Russia’s Northern Fleet navy vessels were sent to the English Channel Tuesday in order to carry out anti-aircraft and anti-submarine defense drills in the northeastern Atlantic close to Britain’s waters.
A Northern Fleet spokesman said a squadron led by the Udaloy class destroyer Severomorsk anti-submarine ship would cross into the Atlantic after having participated in drills in the Bay of Biscay.
However, the spokesman did not confirm reports in Russia's Interfax news agency quoting Russian Defence Ministry officials about military exercises in the English Channel.
Britain’s Defense Ministry later confirmed three Russian ships were being monitored by the Royal Navy's Type 23 frigate HMS Argyll as they passed 20 miles within the English coast.
“As part of her routine business as the Royal Navy's Fleet Ready Escort, HMS Argyll has tracked and monitored three Russian ships making their way east through the English Channel. No exercises have been observed,” a British Defense Ministry spokesman said.
Royal Navy sources quoted in The Telegraph said the ship will continue to tail the Russian fleet - with an advanced Artisan radar, Lynx helicopter, and sensors - through the North Sea until it leaves Scotland.
“The indications are that they are returning home. They may well just want to tease us a little by having a look at the exercise,” one source told the newspaper.
“We will have to see what they do when they get up there. If they are outside territorial waters they are really within their rights to do whatever they want.”
The Russian warship is expected to travel past the ‘Exercise Joint Warrior’ drill taking place in the area involving 55 warships and 70 aircraft from 14 different countries,
Russia’s planned drill is a repeat of a similar drill that was reportedly held in November, which was also tracked by a Royal Navy patrol boat.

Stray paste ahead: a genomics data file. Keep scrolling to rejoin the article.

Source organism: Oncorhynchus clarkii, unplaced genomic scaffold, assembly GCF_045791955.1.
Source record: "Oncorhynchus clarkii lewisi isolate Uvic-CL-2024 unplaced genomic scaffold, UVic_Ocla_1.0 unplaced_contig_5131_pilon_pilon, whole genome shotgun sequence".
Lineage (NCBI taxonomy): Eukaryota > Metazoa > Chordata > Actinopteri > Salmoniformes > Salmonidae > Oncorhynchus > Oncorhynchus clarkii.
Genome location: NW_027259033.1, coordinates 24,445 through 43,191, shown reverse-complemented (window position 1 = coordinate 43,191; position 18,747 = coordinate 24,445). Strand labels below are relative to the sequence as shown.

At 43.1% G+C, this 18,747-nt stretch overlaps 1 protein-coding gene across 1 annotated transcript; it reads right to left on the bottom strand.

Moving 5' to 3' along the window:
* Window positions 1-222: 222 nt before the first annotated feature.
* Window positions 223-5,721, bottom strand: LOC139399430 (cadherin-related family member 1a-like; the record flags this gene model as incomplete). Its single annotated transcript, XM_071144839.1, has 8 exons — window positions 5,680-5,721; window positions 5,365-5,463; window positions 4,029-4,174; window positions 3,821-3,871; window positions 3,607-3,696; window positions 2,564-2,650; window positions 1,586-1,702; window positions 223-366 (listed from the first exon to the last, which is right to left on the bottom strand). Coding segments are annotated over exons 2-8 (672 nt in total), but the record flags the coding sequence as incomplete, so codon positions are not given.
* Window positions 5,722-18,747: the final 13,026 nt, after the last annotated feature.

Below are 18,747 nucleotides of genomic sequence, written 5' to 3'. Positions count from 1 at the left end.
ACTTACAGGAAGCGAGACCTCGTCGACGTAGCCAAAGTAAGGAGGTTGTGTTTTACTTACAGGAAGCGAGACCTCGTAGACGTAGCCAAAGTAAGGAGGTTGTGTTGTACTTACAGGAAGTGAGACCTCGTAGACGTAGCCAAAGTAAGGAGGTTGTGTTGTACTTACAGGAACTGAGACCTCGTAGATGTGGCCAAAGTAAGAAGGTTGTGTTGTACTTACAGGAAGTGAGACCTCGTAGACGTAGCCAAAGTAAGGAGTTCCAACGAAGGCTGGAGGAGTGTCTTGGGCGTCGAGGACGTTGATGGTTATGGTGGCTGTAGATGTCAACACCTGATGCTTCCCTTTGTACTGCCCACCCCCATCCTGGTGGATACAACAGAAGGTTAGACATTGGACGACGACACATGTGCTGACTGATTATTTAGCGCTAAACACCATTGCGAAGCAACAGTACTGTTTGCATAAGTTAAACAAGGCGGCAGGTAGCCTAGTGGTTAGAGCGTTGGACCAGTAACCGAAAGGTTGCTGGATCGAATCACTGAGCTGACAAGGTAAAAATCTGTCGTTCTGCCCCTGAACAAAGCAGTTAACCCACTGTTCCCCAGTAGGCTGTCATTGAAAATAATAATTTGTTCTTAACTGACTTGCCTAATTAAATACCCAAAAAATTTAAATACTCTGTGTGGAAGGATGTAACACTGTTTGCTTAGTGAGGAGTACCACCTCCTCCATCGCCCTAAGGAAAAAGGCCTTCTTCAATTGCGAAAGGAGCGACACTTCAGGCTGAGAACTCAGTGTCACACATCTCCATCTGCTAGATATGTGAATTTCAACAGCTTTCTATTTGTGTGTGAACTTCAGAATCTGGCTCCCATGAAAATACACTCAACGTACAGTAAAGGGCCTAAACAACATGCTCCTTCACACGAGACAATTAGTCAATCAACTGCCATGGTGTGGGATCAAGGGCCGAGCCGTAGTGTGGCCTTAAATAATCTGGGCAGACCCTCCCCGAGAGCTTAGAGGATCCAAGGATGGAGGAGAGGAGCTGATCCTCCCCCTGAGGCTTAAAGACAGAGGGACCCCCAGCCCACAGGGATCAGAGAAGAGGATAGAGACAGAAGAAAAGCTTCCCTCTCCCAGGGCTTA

Russian military vessels and aircraft have been increasing their activity around the British isles as of late, as tensions remain at their highest since the Cold War over Russia’s annexation of Crimea from Ukraine last year.
A member of the NATO military bloc, the U.K. reported around 100 incidents in which they were forced to intercept Russian aircraft in 2014.
In February, British Typhoon jets were forced to intercept two Tu-95MS Russian Bear bombers as they flew by British airspace off the southern coast of Cornwall, just two weeks after a similar scare.
A day before the incident, British warship HMS Argyll tracked Russia’s Yaroslav Mudry warship as it sailed through the English Channel on its way back to Russia from the Mediterranean.
Former MI6 spy chief Sir John Sawers later warned Russia poses a danger to Britain, telling BBC Radio 4's Today program that although the Russian threat was not necessarily directly to the U.K., Russia keeps reminding the UK of its nuclear capabilities.
The ex-intelligence chief’s comments in early March came days after Britain promised to send 75 military advisers and trainers to help the Ukrainian army reduce its fatality rate against pro-Russian separatists in the country’s east.
According to plans, Britain will initially send 30 military personnel to advise Ukrainian forces on medical training, logistics, intelligence analysis and infantry training in Kiev and western Ukraine. The total number of trainers working in non-conflict zones in the country will later be raised to 75.